Sir Lord Byron's Use Of The Byronic Hero

542 words - 3 pages

Perhaps the most significant element to be pulled from the vast amount of important and celebrated literature of the 19th century Poet Lord Byron is his contribution of the character he created known as the Byronic Hero. As Lord Byron's appellation, the Byronic hero is an important literary character, which proves useful when one attempts to understand and grasp the literary style that lord Byron wrote in, and the person that he was.The Byronic hero, who is first introduced in 1812 in the beginning stanzas of Childe Harold's Pilgrimage, immediately conveys the message to the reader as that of a unique individual. "The Byronic hero exhibits several characteristic traits, and in many ways he can be considered a ...view middle of the document...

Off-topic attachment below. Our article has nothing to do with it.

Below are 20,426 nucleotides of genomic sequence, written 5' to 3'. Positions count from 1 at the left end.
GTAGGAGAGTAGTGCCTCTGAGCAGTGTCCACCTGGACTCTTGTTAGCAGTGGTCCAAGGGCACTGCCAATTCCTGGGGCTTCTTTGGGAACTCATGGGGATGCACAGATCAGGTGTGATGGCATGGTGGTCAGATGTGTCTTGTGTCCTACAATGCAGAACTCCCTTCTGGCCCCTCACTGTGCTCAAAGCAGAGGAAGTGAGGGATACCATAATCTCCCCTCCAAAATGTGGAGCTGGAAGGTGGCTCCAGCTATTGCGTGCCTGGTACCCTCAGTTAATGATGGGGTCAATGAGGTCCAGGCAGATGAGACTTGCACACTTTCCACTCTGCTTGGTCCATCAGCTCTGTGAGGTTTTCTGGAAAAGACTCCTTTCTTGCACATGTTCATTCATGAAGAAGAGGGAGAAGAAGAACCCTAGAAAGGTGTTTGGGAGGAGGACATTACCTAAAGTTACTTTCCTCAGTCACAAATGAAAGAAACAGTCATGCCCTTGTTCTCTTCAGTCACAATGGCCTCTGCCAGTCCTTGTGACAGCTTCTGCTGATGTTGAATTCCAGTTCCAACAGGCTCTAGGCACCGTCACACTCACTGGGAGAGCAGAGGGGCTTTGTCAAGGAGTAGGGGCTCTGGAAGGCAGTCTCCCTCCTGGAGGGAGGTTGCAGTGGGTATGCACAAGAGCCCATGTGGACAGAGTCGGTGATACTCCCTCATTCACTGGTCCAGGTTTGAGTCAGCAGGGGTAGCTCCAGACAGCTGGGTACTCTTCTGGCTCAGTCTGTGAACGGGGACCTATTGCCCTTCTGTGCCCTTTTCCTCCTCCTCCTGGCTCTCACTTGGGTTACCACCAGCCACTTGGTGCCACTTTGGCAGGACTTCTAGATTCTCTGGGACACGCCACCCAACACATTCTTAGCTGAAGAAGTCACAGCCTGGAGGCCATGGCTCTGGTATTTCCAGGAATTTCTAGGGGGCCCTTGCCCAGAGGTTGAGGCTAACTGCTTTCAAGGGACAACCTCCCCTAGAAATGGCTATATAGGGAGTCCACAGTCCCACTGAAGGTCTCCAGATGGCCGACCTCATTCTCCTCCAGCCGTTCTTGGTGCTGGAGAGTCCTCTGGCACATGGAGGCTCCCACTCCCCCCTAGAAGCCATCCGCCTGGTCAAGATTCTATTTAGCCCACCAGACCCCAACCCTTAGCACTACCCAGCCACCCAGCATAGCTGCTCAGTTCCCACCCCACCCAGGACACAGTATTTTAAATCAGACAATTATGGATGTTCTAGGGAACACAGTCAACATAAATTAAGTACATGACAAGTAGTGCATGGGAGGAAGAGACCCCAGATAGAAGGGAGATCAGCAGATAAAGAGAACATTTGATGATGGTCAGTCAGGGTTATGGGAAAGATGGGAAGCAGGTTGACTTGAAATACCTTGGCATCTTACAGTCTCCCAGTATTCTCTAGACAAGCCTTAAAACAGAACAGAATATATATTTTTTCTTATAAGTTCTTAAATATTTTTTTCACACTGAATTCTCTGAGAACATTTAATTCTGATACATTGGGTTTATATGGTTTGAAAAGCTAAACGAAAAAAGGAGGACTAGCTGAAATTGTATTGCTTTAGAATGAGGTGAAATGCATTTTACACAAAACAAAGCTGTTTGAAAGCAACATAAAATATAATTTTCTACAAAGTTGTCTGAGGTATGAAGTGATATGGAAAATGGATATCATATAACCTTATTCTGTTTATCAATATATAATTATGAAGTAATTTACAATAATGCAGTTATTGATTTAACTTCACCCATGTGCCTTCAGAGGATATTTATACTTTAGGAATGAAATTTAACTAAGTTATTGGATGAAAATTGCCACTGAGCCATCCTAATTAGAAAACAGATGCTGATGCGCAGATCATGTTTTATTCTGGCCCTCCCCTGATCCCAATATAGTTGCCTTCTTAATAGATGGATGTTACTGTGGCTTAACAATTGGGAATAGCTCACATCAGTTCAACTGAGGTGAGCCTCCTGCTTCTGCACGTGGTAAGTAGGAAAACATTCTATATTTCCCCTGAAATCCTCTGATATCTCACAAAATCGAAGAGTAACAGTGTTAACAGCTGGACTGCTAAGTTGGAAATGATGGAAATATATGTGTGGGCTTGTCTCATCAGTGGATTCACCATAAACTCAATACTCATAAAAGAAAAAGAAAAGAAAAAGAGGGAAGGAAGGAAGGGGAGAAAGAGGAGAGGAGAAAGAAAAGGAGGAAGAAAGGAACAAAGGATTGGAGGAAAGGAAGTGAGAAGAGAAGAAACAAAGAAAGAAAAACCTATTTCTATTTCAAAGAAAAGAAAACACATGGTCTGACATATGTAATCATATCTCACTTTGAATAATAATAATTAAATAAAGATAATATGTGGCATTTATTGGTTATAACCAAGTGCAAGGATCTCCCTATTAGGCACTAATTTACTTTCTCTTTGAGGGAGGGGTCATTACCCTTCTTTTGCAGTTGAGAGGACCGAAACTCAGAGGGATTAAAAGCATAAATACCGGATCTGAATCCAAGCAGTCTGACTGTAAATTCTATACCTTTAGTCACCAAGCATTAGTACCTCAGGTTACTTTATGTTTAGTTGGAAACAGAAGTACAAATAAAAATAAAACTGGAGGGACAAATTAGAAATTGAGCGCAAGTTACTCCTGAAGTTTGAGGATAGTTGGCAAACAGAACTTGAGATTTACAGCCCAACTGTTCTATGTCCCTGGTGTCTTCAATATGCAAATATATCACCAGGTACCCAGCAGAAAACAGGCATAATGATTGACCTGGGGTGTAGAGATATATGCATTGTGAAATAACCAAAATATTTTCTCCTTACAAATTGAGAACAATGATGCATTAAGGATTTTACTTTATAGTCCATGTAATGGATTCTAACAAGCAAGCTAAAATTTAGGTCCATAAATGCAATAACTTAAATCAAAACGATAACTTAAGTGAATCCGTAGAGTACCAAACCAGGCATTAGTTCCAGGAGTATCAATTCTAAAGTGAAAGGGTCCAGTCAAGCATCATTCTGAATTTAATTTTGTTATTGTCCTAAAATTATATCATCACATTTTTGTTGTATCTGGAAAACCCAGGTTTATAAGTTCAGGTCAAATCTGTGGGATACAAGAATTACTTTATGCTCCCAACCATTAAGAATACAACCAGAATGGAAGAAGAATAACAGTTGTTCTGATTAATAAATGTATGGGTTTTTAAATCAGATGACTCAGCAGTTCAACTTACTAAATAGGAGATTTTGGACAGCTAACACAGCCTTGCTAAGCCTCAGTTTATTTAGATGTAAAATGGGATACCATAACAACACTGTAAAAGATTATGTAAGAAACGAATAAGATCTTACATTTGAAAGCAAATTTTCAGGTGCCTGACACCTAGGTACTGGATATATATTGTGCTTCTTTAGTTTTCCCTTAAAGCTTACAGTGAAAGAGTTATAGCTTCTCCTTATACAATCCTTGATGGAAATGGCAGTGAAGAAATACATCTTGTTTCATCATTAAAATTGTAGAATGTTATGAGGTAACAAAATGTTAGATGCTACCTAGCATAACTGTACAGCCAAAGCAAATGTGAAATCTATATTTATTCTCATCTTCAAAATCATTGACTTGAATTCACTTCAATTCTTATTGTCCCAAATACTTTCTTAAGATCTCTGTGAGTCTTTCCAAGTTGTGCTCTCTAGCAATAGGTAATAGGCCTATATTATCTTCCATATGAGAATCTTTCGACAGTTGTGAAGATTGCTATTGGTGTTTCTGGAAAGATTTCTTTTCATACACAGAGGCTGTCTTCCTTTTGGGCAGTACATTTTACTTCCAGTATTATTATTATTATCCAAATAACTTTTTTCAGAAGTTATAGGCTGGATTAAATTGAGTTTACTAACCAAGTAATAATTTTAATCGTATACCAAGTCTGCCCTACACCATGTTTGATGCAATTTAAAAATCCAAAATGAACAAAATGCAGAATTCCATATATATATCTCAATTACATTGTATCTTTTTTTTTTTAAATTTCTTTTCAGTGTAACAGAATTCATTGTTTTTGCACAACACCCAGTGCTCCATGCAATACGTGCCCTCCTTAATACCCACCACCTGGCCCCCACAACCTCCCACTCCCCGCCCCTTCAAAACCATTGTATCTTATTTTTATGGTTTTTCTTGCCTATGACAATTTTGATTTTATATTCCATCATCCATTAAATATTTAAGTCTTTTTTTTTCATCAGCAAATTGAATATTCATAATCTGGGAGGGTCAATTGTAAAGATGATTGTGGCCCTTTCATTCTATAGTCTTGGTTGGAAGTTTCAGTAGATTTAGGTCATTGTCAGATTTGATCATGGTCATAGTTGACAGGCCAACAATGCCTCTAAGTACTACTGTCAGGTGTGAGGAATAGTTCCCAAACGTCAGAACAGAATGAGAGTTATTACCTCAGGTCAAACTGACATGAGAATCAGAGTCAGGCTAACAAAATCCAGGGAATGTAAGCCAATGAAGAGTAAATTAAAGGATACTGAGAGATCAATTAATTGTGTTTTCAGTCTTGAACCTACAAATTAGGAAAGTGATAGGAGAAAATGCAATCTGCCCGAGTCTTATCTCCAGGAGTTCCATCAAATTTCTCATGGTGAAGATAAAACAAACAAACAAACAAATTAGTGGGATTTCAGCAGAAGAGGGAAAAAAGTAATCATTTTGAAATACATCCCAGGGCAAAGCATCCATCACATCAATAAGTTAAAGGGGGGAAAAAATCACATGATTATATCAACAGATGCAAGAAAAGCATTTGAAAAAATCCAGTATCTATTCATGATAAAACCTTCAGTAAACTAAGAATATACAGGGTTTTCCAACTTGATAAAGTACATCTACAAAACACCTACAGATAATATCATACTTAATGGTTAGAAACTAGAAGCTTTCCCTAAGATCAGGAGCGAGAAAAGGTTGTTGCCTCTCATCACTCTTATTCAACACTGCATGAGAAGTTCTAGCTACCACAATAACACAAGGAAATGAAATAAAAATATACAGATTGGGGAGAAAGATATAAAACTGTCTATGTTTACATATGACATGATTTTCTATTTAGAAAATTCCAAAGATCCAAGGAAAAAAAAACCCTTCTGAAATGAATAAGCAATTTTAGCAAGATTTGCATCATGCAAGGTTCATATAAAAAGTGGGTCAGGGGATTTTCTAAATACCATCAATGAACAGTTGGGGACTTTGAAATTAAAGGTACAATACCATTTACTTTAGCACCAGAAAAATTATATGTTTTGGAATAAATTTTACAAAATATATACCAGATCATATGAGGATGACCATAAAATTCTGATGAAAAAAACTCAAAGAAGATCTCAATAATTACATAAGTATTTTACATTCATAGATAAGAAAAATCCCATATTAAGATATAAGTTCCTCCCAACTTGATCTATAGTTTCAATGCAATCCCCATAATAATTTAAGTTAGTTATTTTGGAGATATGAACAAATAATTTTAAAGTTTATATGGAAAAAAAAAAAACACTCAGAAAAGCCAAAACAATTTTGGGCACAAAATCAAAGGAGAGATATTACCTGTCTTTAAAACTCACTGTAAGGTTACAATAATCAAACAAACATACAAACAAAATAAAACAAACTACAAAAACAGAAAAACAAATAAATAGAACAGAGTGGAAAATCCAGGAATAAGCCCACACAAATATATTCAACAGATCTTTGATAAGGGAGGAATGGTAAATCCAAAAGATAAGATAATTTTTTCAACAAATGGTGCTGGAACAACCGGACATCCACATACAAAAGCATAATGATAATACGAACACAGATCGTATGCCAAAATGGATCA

His satanic acts and risky lifestyle contribute to this immensely. These attributes are often seen not only in Byron's work but in himself as well. As a young student, he often drank from a skull to impress friends. Byron was also regarded as a sinner, and was known for his outrageous social life, which had him frequently attending parties, and at many times cheating on his wife.This character might not seem to be a hero in any sense, however upon further examination one discovers a new kind of hero. One whose independence, freedom and need for escape can been admired by all. This element is often expressed through Lord Byron. In one of his most famous poems titled, Written after swimming from Sestos to Abydos, Byronic shows himself as one who is in search of adventure and one who has a need for risky behavior. This attribute of his work often expresses the characteristic of Byron, which portrayed him as being above the individual. His intellectual capacity is exhibited as being beyond that of the average man, rendering him arrogant and confident, as well as abnormally sensitive, and extremely conscious of himself. This often leads the "hero" to the point of rebellion, which is connected so often to Byron.In conclusion although the Byronic Hero may be contrasting he exhibits many important characteristics and qualities, which allow him to be considered a unique character. The Byronic hero's ability to grasp the rewards of individualism as well as the need to escape to a more challenging and worth wile place is somewhat admirable. The Byronic hero represents Byron in many ways and does a very good job of conveying Lord Byron's interpretation of the world.

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